- Tim MacMahon, ESPN Staff Writer
- 0 Shares
ARLINGTON, Texas -- This time, Yu Darvish tipped his cap to acknowledge the standing ovation as he made his way from the mound to the dugout.
The applause from the sellout crowd at Rangers Ballpark in Arlington wasn't rooted in hype and hope, as it was after Darvish's rocky major league debut earlier this month when the Japanese phenom exited with a straight-ahead stare and an annoyed expression on his face.
Darvish deserved these cheers after simply dominating one of the best lineups in baseball.
"Yuuuuuuuuuuu!!!!," the fans roared after watching a spectacular pitching performance, as exciting for the promise it offered as much as the jaw-dropping display of swing-and-miss stuff.
"This is the game that has been advertised," Texas pitching coach Mike Maddux said after Darvish shut down the New York Yankees' loaded lineup for 8 1/3 innings, allowing seven hits and two walks while striking out 10 in the Rangers' 2-0 win Tuesday night.
Yep, this is the sort of outing Hall of Fame pitcher/team president Nolan Ryan must have envisioned when he approved general manager Jon Daniels' plan to make a nine-figure investment in the 25-year-old Darvish to fill departed free agent C.J. Wilson's spot in the two-time defending American League champions' starting rotation.
This is the sort of night folks from Texas to Japan have been buzzing in anticipation about since the Rangers bid $51,703,411 just for the rights to negotiate a contract with the most hyped pitching prospect ever to come out of the Pacific Rim.
"You hear a lot of guys get hyped," Yankees first baseman Mark Teixeira said after his 0-for-4 night, "and he was everything that you'd heard."
This is the sort of stuff the Rangers' scouts had been raving about while evaluating Darvish over the past few years.
You hear a lot of guys get hyped, and he was everything that you'd heard.
”-- Yankees first baseman Mark Teixeira on Yu Darvish
Darvish's fastball touched 97 mph. He dropped in a curveball as slow as 69 mph. He threw sliders, including one that made Alex Rodriguez wave awkwardly for a strike three. He fired a cutter consistently in the low 90s, including one that ran away from Derek Jeter, who had no chance to reach the pitch he flailed at to end the seventh inning. His splitter was working. So was his changeup. And whatever else Darvish decided to throw while working out of the stretch all night on a whim.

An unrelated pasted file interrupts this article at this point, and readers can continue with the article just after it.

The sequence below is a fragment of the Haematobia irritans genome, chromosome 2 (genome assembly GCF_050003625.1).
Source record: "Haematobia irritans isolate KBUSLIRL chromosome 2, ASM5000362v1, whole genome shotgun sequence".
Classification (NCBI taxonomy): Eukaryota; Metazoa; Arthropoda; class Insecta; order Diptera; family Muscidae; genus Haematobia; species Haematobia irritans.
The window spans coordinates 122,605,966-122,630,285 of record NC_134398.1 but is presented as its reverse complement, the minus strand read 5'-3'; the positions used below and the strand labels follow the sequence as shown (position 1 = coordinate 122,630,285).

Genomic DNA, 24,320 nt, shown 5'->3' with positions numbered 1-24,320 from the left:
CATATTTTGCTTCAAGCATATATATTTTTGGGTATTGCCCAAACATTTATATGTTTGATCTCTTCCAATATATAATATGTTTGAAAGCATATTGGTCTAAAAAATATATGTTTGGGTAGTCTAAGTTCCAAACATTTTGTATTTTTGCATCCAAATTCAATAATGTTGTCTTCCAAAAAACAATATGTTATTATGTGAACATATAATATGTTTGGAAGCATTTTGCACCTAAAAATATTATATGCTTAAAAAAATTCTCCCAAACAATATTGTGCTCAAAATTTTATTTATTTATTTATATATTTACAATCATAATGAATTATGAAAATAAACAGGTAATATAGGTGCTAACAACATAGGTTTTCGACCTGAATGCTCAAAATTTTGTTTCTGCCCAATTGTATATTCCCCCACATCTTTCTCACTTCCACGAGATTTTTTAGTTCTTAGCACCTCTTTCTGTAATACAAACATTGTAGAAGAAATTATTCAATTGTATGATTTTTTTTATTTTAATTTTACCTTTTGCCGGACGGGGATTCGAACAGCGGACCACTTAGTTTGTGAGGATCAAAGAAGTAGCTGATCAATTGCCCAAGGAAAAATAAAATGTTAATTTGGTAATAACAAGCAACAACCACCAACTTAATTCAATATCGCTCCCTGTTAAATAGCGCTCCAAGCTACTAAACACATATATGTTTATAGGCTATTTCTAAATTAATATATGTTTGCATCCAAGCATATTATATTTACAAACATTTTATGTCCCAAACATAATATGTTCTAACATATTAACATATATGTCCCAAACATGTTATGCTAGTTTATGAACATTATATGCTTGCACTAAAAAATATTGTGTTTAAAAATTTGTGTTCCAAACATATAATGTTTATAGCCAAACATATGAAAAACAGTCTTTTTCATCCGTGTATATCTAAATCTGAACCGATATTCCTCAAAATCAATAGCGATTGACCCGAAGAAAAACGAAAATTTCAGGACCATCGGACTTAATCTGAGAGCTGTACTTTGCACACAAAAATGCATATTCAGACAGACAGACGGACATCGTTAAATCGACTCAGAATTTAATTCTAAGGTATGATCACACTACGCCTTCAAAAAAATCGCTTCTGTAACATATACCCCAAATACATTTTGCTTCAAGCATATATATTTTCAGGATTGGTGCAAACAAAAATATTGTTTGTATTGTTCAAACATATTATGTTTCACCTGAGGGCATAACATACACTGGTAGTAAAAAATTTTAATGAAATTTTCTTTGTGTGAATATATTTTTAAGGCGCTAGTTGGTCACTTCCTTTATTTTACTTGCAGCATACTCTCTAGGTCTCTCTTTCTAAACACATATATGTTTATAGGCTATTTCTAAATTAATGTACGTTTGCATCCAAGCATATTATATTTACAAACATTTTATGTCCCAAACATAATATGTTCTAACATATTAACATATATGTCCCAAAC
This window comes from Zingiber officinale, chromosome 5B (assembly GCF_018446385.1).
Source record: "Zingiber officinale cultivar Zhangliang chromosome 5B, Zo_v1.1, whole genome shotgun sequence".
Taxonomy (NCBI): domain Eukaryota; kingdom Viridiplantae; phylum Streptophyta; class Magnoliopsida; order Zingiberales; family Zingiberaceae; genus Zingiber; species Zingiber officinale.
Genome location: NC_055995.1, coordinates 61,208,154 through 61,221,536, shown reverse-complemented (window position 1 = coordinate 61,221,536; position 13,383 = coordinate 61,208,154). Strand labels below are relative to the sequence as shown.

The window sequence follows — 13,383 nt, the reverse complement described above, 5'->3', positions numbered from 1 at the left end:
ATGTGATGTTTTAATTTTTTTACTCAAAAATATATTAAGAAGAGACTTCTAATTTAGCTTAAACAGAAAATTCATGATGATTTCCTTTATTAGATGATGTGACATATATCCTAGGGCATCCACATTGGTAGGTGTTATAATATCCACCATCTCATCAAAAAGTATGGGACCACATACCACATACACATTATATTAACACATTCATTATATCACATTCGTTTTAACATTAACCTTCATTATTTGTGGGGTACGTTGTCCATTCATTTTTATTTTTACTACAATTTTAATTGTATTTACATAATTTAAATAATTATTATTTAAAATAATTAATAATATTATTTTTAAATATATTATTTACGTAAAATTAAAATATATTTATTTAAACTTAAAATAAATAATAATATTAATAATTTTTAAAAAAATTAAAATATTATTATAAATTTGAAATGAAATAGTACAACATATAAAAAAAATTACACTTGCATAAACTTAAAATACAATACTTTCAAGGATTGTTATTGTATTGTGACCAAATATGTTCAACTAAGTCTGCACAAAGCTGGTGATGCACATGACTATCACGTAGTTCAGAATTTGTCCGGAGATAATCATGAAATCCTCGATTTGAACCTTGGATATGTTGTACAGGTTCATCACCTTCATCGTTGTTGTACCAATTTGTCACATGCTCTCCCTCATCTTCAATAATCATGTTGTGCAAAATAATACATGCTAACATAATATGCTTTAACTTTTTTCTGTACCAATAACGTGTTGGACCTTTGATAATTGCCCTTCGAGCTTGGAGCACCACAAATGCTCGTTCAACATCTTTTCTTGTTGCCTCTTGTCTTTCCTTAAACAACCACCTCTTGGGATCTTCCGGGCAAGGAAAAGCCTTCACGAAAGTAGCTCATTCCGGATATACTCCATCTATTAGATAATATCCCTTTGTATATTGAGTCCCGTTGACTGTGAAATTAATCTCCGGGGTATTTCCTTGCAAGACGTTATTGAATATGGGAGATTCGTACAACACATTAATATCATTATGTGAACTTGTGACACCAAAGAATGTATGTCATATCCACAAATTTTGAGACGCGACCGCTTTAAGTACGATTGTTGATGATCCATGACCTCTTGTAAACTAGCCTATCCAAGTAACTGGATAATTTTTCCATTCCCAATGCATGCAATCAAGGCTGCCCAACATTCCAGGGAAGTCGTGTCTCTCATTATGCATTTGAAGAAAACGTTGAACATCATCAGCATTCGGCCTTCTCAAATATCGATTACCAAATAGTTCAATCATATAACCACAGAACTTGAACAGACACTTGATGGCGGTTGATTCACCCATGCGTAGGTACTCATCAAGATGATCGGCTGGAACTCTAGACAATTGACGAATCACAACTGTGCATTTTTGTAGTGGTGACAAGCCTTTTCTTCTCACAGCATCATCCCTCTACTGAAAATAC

"He threw everything at 'em but the kitchen sink," Rangers manager Ron Washington said with a big grin.
"Anybody that throws that many pitches? I don't remember," said New York second baseman Robinson Cano, whose 2-for-4 night made him an exception as a Yankee who fared well against Darvish. "There isn't anybody that throws that many pitches."
Maddux said he'd seen this kind of stuff from Darvish, whose record improved to 3-0 and ERA dropped more than a run to 2.42. Maddux attributed Darvish's dominance to command and pitch sequencing, and he'd get no argument from the right-hander.
Darvish also displayed the sort of mental makeup the Rangers' brass believed he possessed, a quality so critical in succeeding under the kind of pressure that comes with being so hyped and followed by a dozens-strong Japanese media horde in addition to the American baseball press.
Washington was most impressed by Darvish's work after things didn't go well for him. Exhibit A: The third inning, when Darvish got out of a bases-loaded, no-outs jam by striking out reigning American League RBI champion Curtis Granderson with a backdoor breaking ball and getting 14-time All-Star Rodriguez to hit a weak grounder to third for a 5-3 double play.
"Every time he got runners on the bag, he made the pitches he had to make," Washington said. "That was impressive, especially against that lineup. You don't get a letup."
Darvish also displayed more emotion than he had in his first three starts, perhaps a sign that his competitive fire was stoked by facing baseball's premier franchise. He pumped his fist a couple of times while striking out the side in the seventh, including after his punch-out of Jeter to end the inning.
But Darvish, the magazine cover boy with the bleached bronze hair, was the epitome of cool during his postgame news conference, held in front of a background promoting a Japanese company that became a Rangers sponsor this season. Befuddling the Bronx Bombers? No big deal.
"To me, it's just one game that we won," Darvish said through an interpreter.
To 47,085 fans, it was a heck of a lot more than that. It was a reason to really believe the hype.
"I like to think that's there's still more in me," Darvish said.
"If he gets much better than that, we're certainly in for something the rest of this year," Washington said, shaking his head.
And for at least five more seasons after this one. That's why this might be one of the most memorable nights in the history of a franchise that has suddenly started stacking up unforgettable moments the past few years.
This is just the beginning, the first time the Japanese phenom tipped his cap and fit the bill.
Darvish has the potential to make nights like these the norm. That's what has been advertised.